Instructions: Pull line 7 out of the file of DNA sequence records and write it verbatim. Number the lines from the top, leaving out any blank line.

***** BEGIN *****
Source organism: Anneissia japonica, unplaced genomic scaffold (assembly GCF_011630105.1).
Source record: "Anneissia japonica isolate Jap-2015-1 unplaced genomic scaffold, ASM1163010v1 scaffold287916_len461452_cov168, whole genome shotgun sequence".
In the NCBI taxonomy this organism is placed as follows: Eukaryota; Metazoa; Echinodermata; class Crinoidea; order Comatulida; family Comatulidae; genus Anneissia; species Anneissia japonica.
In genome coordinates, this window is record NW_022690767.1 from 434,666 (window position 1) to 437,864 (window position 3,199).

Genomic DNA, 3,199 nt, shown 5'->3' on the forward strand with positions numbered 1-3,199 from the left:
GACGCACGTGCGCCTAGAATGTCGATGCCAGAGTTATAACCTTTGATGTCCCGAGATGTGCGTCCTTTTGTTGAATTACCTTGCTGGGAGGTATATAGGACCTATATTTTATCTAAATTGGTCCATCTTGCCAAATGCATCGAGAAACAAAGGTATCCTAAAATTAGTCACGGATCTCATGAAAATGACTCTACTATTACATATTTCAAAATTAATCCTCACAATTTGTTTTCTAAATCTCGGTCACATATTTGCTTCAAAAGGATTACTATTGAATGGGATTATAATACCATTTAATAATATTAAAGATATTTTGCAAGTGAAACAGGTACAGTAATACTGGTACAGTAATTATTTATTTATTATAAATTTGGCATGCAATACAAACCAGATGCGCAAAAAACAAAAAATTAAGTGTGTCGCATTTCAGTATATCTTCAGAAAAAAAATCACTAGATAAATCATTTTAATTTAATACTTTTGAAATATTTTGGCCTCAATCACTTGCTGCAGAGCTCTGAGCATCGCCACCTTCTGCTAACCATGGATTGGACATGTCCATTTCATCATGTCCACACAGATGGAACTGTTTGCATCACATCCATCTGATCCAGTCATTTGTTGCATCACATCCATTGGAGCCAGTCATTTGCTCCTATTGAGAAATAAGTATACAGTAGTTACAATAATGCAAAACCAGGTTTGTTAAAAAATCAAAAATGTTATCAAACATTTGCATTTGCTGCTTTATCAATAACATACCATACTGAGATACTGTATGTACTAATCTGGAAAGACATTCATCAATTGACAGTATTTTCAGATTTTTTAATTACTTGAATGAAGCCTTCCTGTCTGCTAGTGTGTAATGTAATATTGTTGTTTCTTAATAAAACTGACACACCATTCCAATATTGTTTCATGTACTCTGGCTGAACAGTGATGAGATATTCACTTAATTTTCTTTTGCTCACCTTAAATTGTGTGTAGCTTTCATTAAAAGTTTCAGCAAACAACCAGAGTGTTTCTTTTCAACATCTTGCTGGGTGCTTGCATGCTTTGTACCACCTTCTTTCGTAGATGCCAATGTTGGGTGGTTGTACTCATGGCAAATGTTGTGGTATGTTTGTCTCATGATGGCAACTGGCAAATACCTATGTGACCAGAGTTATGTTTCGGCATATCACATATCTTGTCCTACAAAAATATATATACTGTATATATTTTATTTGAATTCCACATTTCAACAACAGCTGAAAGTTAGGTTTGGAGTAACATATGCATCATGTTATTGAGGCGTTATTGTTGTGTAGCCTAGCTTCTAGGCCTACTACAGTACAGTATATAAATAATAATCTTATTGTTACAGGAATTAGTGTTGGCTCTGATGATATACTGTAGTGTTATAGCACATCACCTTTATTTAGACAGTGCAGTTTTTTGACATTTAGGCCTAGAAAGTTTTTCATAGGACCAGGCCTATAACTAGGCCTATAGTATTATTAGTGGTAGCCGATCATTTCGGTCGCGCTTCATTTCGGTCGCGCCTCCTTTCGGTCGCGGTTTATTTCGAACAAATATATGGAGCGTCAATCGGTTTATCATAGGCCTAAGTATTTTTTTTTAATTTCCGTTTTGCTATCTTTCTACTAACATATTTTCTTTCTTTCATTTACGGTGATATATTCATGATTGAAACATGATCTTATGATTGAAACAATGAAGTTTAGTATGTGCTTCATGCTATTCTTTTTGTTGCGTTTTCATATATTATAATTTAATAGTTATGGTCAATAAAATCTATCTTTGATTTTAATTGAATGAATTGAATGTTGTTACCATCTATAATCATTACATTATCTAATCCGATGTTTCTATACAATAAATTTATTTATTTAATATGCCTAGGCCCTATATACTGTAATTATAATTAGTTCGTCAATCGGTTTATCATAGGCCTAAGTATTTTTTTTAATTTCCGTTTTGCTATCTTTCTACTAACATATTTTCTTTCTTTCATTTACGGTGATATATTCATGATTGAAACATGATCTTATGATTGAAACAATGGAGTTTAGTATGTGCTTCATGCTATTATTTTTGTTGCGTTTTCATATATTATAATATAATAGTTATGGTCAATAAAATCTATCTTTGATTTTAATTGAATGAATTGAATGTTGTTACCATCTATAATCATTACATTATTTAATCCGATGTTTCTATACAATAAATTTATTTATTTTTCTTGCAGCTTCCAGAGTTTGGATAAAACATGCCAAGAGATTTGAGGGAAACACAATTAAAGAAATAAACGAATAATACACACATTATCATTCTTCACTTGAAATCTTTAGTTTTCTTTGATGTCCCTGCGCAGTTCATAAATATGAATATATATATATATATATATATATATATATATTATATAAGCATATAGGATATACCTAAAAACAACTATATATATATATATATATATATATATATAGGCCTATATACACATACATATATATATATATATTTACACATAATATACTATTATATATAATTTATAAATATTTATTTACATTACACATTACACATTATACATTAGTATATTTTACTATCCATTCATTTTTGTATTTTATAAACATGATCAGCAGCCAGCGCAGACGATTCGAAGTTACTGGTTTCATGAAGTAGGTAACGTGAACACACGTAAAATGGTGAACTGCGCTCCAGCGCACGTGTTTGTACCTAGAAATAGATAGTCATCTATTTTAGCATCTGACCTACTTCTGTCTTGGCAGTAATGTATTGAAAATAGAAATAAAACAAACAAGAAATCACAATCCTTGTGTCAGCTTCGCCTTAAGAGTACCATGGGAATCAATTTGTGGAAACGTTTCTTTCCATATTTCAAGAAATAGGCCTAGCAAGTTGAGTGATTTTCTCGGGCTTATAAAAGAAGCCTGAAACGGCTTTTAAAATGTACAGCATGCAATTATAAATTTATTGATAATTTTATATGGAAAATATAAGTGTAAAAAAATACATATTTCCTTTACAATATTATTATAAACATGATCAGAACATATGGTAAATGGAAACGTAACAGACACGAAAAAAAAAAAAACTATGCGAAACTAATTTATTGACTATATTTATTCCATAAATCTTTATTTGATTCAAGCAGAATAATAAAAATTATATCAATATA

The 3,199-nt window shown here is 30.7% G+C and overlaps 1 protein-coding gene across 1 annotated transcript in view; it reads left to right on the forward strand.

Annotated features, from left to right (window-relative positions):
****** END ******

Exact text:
The 3,199-nt window shown here is 30.7% G+C and overlaps 1 protein-coding gene across 1 annotated transcript in view; it reads left to right on the forward strand.